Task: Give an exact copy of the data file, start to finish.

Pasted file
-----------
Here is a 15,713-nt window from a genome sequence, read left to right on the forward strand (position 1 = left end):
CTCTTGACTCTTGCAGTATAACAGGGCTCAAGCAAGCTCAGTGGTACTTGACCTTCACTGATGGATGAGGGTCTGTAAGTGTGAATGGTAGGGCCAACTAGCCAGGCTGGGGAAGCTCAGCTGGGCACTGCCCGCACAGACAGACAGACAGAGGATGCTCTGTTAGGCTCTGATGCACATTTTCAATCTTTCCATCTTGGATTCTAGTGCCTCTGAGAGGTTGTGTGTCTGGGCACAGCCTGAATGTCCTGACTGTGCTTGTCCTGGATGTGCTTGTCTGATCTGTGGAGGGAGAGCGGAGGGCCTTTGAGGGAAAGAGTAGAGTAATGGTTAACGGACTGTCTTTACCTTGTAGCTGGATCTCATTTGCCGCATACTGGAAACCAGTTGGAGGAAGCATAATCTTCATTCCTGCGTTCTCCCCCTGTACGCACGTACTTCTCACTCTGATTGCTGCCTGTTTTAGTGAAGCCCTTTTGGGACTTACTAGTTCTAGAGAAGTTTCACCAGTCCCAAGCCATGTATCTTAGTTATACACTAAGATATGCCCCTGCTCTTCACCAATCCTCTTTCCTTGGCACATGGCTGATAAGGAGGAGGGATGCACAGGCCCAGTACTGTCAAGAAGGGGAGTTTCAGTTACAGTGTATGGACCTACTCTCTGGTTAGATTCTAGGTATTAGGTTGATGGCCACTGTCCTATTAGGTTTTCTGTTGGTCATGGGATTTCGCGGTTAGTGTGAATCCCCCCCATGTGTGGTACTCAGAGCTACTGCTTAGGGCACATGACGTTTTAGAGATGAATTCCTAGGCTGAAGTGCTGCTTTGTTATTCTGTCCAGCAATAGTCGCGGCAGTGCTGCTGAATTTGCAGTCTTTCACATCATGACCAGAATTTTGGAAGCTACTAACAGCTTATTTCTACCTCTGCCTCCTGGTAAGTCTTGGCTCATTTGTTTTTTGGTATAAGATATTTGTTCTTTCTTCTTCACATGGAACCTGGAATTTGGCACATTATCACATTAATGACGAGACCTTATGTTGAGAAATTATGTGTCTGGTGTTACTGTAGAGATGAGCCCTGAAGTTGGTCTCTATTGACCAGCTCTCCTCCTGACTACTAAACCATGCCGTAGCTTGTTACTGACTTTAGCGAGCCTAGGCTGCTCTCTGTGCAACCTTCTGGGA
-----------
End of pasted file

Here is a 15,713-nt window from a genome sequence, read left to right on the forward strand (position 1 = left end):
CTCTTGACTCTTGCAGTATAACAGGGCTCAAGCAAGCTCAGTGGTACTTGACCTTCACTGATGGATGAGGGTCTGTAAGTGTGAATGGTAGGGCCAACTAGCCAGGCTGGGGAAGCTCAGCTGGGCACTGCCCGCACAGACAGACAGACAGAGGATGCTCTGTTAGGCTCTGATGCACATTTTCAATCTTTCCATCTTGGATTCTAGTGCCTCTGAGAGGTTGTGTGTCTGGGCACAGCCTGAATGTCCTGACTGTGCTTGTCCTGGATGTGCTTGTCTGATCTGTGGAGGGAGAGCGGAGGGCCTTTGAGGGAAAGAGTAGAGTAATGGTTAACGGACTGTCTTTACCTTGTAGCTGGATCTCATTTGCCGCATACTGGAAACCAGTTGGAGGAAGCATAATCTTCATTCCTGCGTTCTCCCCCTGTACGCACGTACTTCTCACTCTGATTGCTGCCTGTTTTAGTGAAGCCCTTTTGGGACTTACTAGTTCTAGAGAAGTTTCACCAGTCCCAAGCCATGTATCTTAGTTATACACTAAGATATGCCCCTGCTCTTCACCAATCCTCTTTCCTTGGCACATGGCTGATAAGGAGGAGGGATGCACAGGCCCAGTACTGTCAAGAAGGGGAGTTTCAGTTACAGTGTATGGACCTACTCTCTGGTTAGATTCTAGGTATTAGGTTGATGGCCACTGTCCTATTAGGTTTTCTGTTGGTCATGGGATTTCGCGGTTAGTGTGAATCCCCCCCATGTGTGGTACTCAGAGCTACTGCTTAGGGCACATGACGTTTTAGAGATGAATTCCTAGGCTGAAGTGCTGCTTTGTTATTCTGTCCAGCAATAGTCGCGGCAGTGCTGCTGAATTTGCAGTCTTTCACATCATGACCAGAATTTTGGAAGCTACTAACAGCTTATTTCTACCTCTGCCTCCTGGTAAGTCTTGGCTCATTTGTTTTTTGGTATAAGATATTTGTTCTTTCTTCTTCACATGGAACCTGGAATTTGGCACATTATCACATTAATGACGAGACCTTATGTTGAGAAATTATGTGTCTGGTGTTACTGTAGAGATGAGCCCTGAAGTTGGTCTCTATTGACCAGCTCTCCTCCTGACTACTAAACCATGCCGTAGCTTGTTACTGACTTTAGCGAGCCTAGGCTGCTCTCTGTGCAACCTTCTGGGA